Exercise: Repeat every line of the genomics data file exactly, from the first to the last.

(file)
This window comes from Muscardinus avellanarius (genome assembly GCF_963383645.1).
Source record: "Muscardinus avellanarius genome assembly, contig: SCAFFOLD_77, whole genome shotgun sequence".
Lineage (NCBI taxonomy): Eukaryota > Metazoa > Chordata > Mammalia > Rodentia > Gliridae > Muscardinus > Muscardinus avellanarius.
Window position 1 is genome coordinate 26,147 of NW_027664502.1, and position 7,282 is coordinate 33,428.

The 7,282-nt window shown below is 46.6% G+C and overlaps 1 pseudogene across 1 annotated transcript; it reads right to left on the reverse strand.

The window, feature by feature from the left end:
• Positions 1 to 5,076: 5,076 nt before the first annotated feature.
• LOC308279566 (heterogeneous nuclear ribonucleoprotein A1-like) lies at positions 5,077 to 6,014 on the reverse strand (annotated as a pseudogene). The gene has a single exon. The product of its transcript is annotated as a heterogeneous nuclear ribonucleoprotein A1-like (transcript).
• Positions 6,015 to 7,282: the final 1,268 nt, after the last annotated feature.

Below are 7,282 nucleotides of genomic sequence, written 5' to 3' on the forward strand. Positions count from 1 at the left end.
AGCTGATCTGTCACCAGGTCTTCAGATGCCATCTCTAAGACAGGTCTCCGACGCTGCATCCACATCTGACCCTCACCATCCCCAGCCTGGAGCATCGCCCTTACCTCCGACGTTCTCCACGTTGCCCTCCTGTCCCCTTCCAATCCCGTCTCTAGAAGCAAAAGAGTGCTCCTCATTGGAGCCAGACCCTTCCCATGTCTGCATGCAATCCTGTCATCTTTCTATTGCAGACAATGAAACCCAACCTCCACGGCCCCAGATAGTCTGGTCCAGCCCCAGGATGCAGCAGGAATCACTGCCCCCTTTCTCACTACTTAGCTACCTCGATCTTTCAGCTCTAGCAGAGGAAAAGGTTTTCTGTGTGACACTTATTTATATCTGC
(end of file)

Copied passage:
This window comes from Muscardinus avellanarius (genome assembly GCF_963383645.1).
Source record: "Muscardinus avellanarius genome assembly, contig: SCAFFOLD_77, whole genome shotgun sequence".
Lineage (NCBI taxonomy): Eukaryota > Metazoa > Chordata > Mammalia > Rodentia > Gliridae > Muscardinus > Muscardinus avellanarius.
Window position 1 is genome coordinate 26,147 of NW_027664502.1, and position 7,282 is coordinate 33,428.

The 7,282-nt window shown below is 46.6% G+C and overlaps 1 pseudogene across 1 annotated transcript; it reads right to left on the reverse strand.

The window, feature by feature from the left end:
• Positions 1 to 5,076: 5,076 nt before the first annotated feature.
• LOC308279566 (heterogeneous nuclear ribonucleoprotein A1-like) lies at positions 5,077 to 6,014 on the reverse strand (annotated as a pseudogene). The gene has a single exon. The product of its transcript is annotated as a heterogeneous nuclear ribonucleoprotein A1-like (transcript).
• Positions 6,015 to 7,282: the final 1,268 nt, after the last annotated feature.

Below are 7,282 nucleotides of genomic sequence, written 5' to 3' on the forward strand. Positions count from 1 at the left end.
AGCTGATCTGTCACCAGGTCTTCAGATGCCATCTCTAAGACAGGTCTCCGACGCTGCATCCACATCTGACCCTCACCATCCCCAGCCTGGAGCATCGCCCTTACCTCCGACGTTCTCCACGTTGCCCTCCTGTCCCCTTCCAATCCCGTCTCTAGAAGCAAAAGAGTGCTCCTCATTGGAGCCAGACCCTTCCCATGTCTGCATGCAATCCTGTCATCTTTCTATTGCAGACAATGAAACCCAACCTCCACGGCCCCAGATAGTCTGGTCCAGCCCCAGGATGCAGCAGGAATCACTGCCCCCTTTCTCACTACTTAGCTACCTCGATCTTTCAGCTCTAGCAGAGGAAAAGGTTTTCTGTGTGACACTTATTTATATCTGC